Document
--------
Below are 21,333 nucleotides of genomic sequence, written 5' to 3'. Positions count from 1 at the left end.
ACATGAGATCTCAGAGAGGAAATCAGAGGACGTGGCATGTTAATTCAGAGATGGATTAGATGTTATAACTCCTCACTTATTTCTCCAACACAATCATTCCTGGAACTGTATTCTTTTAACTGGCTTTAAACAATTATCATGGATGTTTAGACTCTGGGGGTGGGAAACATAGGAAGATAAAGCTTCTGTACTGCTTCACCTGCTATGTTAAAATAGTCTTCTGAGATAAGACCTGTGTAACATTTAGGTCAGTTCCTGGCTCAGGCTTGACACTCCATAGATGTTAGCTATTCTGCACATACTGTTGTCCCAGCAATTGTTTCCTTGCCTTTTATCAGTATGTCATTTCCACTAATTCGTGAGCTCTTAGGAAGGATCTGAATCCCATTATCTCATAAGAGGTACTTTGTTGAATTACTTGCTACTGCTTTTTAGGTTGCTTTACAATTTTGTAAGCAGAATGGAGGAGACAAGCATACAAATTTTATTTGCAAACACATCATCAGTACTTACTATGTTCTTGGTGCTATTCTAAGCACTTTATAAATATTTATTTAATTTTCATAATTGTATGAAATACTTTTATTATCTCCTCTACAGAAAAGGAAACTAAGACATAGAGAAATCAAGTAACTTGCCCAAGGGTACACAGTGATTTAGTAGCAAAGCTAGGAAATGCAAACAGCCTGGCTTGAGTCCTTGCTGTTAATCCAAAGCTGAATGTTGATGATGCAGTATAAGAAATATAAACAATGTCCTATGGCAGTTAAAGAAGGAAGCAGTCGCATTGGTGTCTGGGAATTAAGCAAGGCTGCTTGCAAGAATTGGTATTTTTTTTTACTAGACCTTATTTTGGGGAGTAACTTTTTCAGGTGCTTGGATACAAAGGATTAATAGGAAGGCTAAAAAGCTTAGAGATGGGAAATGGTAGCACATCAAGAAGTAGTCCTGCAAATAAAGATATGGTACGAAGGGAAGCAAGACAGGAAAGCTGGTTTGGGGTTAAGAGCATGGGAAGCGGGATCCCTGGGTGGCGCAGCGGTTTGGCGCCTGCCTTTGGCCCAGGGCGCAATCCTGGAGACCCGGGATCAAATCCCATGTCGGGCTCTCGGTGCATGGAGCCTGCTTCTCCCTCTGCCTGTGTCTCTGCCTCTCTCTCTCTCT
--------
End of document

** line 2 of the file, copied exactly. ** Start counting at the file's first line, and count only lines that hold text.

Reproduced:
ACATGAGATCTCAGAGAGGAAATCAGAGGACGTGGCATGTTAATTCAGAGATGGATTAGATGTTATAACTCCTCACTTATTTCTCCAACACAATCATTCCTGGAACTGTATTCTTTTAACTGGCTTTAAACAATTATCATGGATGTTTAGACTCTGGGGGTGGGAAACATAGGAAGATAAAGCTTCTGTACTGCTTCACCTGCTATGTTAAAATAGTCTTCTGAGATAAGACCTGTGTAACATTTAGGTCAGTTCCTGGCTCAGGCTTGACACTCCATAGATGTTAGCTATTCTGCACATACTGTTGTCCCAGCAATTGTTTCCTTGCCTTTTATCAGTATGTCATTTCCACTAATTCGTGAGCTCTTAGGAAGGATCTGAATCCCATTATCTCATAAGAGGTACTTTGTTGAATTACTTGCTACTGCTTTTTAGGTTGCTTTACAATTTTGTAAGCAGAATGGAGGAGACAAGCATACAAATTTTATTTGCAAACACATCATCAGTACTTACTATGTTCTTGGTGCTATTCTAAGCACTTTATAAATATTTATTTAATTTTCATAATTGTATGAAATACTTTTATTATCTCCTCTACAGAAAAGGAAACTAAGACATAGAGAAATCAAGTAACTTGCCCAAGGGTACACAGTGATTTAGTAGCAAAGCTAGGAAATGCAAACAGCCTGGCTTGAGTCCTTGCTGTTAATCCAAAGCTGAATGTTGATGATGCAGTATAAGAAATATAAACAATGTCCTATGGCAGTTAAAGAAGGAAGCAGTCGCATTGGTGTCTGGGAATTAAGCAAGGCTGCTTGCAAGAATTGGTATTTTTTTTTACTAGACCTTATTTTGGGGAGTAACTTTTTCAGGTGCTTGGATACAAAGGATTAATAGGAAGGCTAAAAAGCTTAGAGATGGGAAATGGTAGCACATCAAGAAGTAGTCCTGCAAATAAAGATATGGTACGAAGGGAAGCAAGACAGGAAAGCTGGTTTGGGGTTAAGAGCATGGGAAGCGGGATCCCTGGGTGGCGCAGCGGTTTGGCGCCTGCCTTTGGCCCAGGGCGCAATCCTGGAGACCCGGGATCAAATCCCATGTCGGGCTCTCGGTGCATGGAGCCTGCTTCTCCCTCTGCCTGTGTCTCTGCCTCTCTCTCTCTCT